After a listing of all the incredible metrics that define Newark: From the eds and meds … to the convergence of car, rail and ship routes … to the proximity to the most important city in the world, John Saraceno brought up an attribute that’s often overlooked: the passion.
Saraceno, the co-founder and co-managing principal of Onyx Equities, said the reaction he received after purchasing Gateway 1, 2 and 4 in the final days of 2018 was unlike anything he had seen in his decades of purchasing properties.
“After we closed, there was not 24 hours that I was not bombarded with local people who had nothing but positive things to say,” he said. “Everyone was trying to help. Everyone had an opinion. That never happened to me in my career.
“I was like: ‘Why does everyone (care) so much? It’s an office building.’ But there’s a passion about Newark — and there’s a sense of community about Newark — that doesn’t exist anywhere else in the state.”
Saraceno, speaking Wednesday at the Newark Redevelopment Update conference sponsored by Real Estate New Jersey on the campus of New Jersey Institute of Technology, said that passion puts a sense of responsibility on landlords and developers — one that he accepts wholeheartedly.
As one of the many people in the state who once said they would never work in Newark, Saraceno said he now couldn’t imagine working anywhere else.
All of this begs the question: What will it take to get others to feel the same way?
Make no mistake, Newark is on an upswing — both in commercial properties and multifamily housing starts — but there are issues, starting with education.
The K-12 education system still has challenges, which makes many workers who commute into the city hesitant to move in.
And, while Newark has one of the largest college populations of any city in the country (more than 65,000), very few of them (perhaps as low as 5,000) live in the city — which means the city does not get the benefit of housing and small business support that other college towns do.
On top of that, most of those college students end up taking jobs outside of the city after they graduate.
Frank Giantomasi, a member at Chiesa Shahinian & Giantomasi P.C., and unquestionably the top real estate lawyer in Newark for decades, said this is a big issue.
“You have to acknowledge that our students are trained for four years to drive in, park and then drive somewhere else,” he said.
Marc Berson, one of the most impactful developers in the city for decades, agreed.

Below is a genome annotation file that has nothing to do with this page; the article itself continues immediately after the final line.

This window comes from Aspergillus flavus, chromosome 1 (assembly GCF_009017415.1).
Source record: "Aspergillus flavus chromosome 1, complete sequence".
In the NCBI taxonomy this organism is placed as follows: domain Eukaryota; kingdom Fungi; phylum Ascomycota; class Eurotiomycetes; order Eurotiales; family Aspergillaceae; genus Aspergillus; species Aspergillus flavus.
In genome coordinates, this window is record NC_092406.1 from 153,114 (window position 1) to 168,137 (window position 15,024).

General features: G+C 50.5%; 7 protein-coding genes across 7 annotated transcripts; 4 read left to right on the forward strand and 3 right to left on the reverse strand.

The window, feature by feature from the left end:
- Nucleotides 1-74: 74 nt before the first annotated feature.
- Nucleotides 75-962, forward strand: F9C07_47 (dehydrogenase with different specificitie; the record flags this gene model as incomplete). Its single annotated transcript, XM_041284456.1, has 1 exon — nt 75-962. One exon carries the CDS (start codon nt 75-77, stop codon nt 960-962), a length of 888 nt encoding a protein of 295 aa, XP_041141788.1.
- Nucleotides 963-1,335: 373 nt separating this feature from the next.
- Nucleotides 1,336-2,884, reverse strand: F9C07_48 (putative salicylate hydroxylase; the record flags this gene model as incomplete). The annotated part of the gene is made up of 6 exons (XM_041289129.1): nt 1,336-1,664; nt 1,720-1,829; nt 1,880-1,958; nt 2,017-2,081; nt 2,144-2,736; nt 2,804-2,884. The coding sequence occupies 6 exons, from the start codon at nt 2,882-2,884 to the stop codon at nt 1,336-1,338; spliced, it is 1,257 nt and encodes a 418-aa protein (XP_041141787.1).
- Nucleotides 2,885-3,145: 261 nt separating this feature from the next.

“That’s been a serious concern from a social point of view for those who want to see the growth of the city,” he said. “We need to hold our graduates … how do we attract them to come back?”
Berson notes one of his buildings, 550 Broad, is meeting that need — with help from a corporate partner, Audible.
After finding the building was not attracting the single-floor tenants he thought it would attract, Berson began subdividing floors into much smaller units that are attracting smaller startups — some with financial assistance from Audible (which has done as much as anyone to help grow Newark).
“They’re providing the kind of funding we otherwise would be seeing from a state economic development agency — and it’s working,” he said.
“It’s becoming a terrific community, which is pro-Newark, which wants to live and work in the community. It’s one of the real opportunities that exists in Newark.”
This assistance isn’t just coming from a lot of different areas.
Sam Chapin, managing director of L+M Development Partners, which has produced many commercial and residential properties in the last decade, said assistance was key to getting one of the firm’s hallmark projects done.
“Everybody’s made some references to the transportation and physical infrastructure that’s an asset of the city, but there’s an institutional infrastructure here that is really pro-development and supportive of the stuff we’ve done,” he said.
“I want to make it super clear, the Hahne Building doesn’t happen in 2013 without the impact and investment of Prudential and Rutgers, who said at that time — and continue to say — that the boundaries between our institution and the community around us need to be broken down completely.”
Berson, who noted the growth of museums, arts centers and the arena, said the city is changing — but going at its own pace.
“On one hand, you can say, ‘Newark has been very slow to get here,’ but, on the other hand, say, ‘Wow, this is real area to have opportunity,’ ” he said.
All of the panelists agreed it’s a matter of making the numbers.
Lower rents don’t mean lower costs to build for developers. And lower rents for retailers often come with lower revenue totals.
That’s why, for the massive building spree that has taken place in the past decade, there still are plenty of vacant lots that have been untouched over that time period.
That’s why there are both opportunities and challenges.
And, along with the passion, there is plenty of optimism.
Just ask Giantomasi, who was born and raised in the city. He was thrilled to see more than 400 top real estate professionals at the event. He knows why they were there.
“Everybody’s here because they see opportunity — and that’s the essence for me,” he said “And that’s the essence of why clients are coming into my office. They still see opportunity.”
Giantomasi sees a different city than the one he grew up in.
“These are the best of times,” he said. “I was a grammar-school boy in public school in Newark. I was born and raised here — and I lived through the riots. It wasn’t a fantasy to me. I didn’t watch it on television, I ran from it in the Ironbound. Those are the worst times.
“Right now, today, these are the best times, and we’re not done. I think that the big point is that we’re in midstream. And we’re not on a descent. We’re on an ascent.”